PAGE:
State News






 

Free Women’s and Adult Saltwater Fishing Clinics coming up in Panama City Beach

The Florida Fish and Wildlife Conservation Commission (FWC) is hosting a Women’s Saltwater Fishing Clinic on July 28 and an Adult Saltwater Fishing Clinic on July 29, both in Panama City Beach.

The free, day-long clinics are from 9 a.m. until 5 p.m. at St. Andrews State Park, 4607 State Park Lane.

Advance registration is required.To register, go to MyFWC.com, External Website click on “Calendar” and select “Fishing Clinics – Adult and Women’s” from the drop-down menu “All Categories.” If you have issues registering or have other questions, email Heather Sneed at Heather.Sneed@MyFWC.com or call 850-487-0554.

The Adult Saltwater Fishing Clinic is for women and men 18 years of age or older, with no prior saltwater fishing experience needed.

Participants will take home a lifelong hobby and leave with a new appreciation for the marine environment. They will learn the basics of conservation stewardship, fishing ethics, angling skills, safety and the vulnerability of Florida’s marine ecosystems, all in a fun, laid-back atmosphere.

Lessons include knot tying, rod and reel rigging, how to be a responsible marine resource steward, marine fish and habitat identification, catch-and-release techniques and more.

If conditions allow, participants will have the opportunity to practice their newly learned skills by fishing from shore or a pier. This event is a catch-and-release activity. All participants must have a valid recreational saltwater fishing license unless exempt. Saltwater fishing licenses can be purchased at your local tackle shop or online. Learn more by visiting MyFWC.com/License.

Fishing equipment and bait are provided during the clinic, but participants are encouraged to bring their own gear.


Lionfish Challenge 2018 Update – July 18

Lionfish Challenge Promotional Video (YouTube): https://youtu.be/Gmd25BbpLVw External Website

Photos (Flickr): https://flic.kr/s/aHsmkZ5fhR External Website   

Numbers update

As of this week:

  • 615 people have registered.
  • 109 people have submitted lionfish (93 recreational, 16 commercial).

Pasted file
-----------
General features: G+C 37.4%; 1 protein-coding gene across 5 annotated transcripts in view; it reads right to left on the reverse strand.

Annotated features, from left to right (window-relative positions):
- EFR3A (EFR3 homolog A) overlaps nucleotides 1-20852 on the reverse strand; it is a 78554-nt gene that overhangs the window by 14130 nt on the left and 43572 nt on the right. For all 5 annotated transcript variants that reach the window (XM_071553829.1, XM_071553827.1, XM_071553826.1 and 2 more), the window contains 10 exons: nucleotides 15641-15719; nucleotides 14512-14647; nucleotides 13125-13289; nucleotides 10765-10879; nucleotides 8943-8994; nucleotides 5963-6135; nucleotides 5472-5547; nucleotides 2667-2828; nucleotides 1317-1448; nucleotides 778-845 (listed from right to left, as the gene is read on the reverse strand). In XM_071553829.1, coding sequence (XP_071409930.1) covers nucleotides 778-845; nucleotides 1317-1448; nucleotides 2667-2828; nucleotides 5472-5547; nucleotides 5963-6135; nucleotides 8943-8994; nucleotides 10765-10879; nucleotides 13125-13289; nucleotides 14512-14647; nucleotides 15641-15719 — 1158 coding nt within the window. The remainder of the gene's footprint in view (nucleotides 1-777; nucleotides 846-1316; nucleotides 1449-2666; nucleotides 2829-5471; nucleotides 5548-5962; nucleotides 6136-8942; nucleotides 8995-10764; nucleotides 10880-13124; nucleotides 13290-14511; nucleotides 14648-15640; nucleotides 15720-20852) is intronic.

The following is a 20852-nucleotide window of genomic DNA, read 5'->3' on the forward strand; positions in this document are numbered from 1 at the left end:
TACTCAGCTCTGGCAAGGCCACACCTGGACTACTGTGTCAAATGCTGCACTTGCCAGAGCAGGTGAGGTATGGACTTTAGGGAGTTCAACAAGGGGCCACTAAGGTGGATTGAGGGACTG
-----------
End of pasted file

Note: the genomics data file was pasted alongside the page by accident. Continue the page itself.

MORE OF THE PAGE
• 11,614 lionfish removed.
  • 48 tagged-lionfish removed (six in the Atlantic and 42 in the Gulf).
  • 53 checkpoints for recreational participant submissions.

A message to our harvesters

Our harvesters are doing great, but there are still tagged lionfish to be found on both the Atlantic and Gulf coasts. While the exact reef locations are secret, here’s a hint: Find your next lionfish off the county seat of Jacksonville or its saintly neighbor to the south.

Recent Winners

  • July 8, Volusia County: Scott Housel of Debary, GoPro Hero5 Camera

 Upcoming Raffle Drawings

  • July 25 and Aug. 8
  • All qualified participants (submission of 25 lionfish or 25 pounds for commercial) will be entered into drawing. Prizes include 4-foot JBL pole spear from Florida Underwater Sports, Dive Rite surface marker tube, Lionator pole spear prize pack, Enriched Air Diver Class from Narked Scuba, Color-Dive Lenses from Customatic Optics and YETI tumblers.

Background

The Lionfish Challenge rewards lionfish harvesters with prizes for their lionfish removals, tagged or not. The tagged lionfish component is new this year and includes cash prizes up to $5,000. Lionfish were tagged at 50 public artificial reefs across the state between the depths of 80-120 feet.

Sign up and learn more today by visiting MyFWC.com/Lionfish.

Lobster for Lionfish: There’s still time to submit your qualifying 25 lionfish to receive a commemorative coin that allows you to take one extra spiny lobster per day during the two-day mini-season, July 25-26. Please submit your tails no later than July 23.

Links

Support Florida lionfish control programs by purchasing our new Rep Your Water lionfish hats External Website at Fish & Wildlife Foundation of Florida.

Facebook

Website

Download Lionfish Challenge Promotional Video (Vimeo):https://bit.ly/2He4Wjq External Website


Recreational red snapper season closes July 21 in Gulf state and federal waters

Photo: http://bit.ly/2Ev3mYb External Website 
Video: https://youtu.be/NIysFz90Jb0 External Website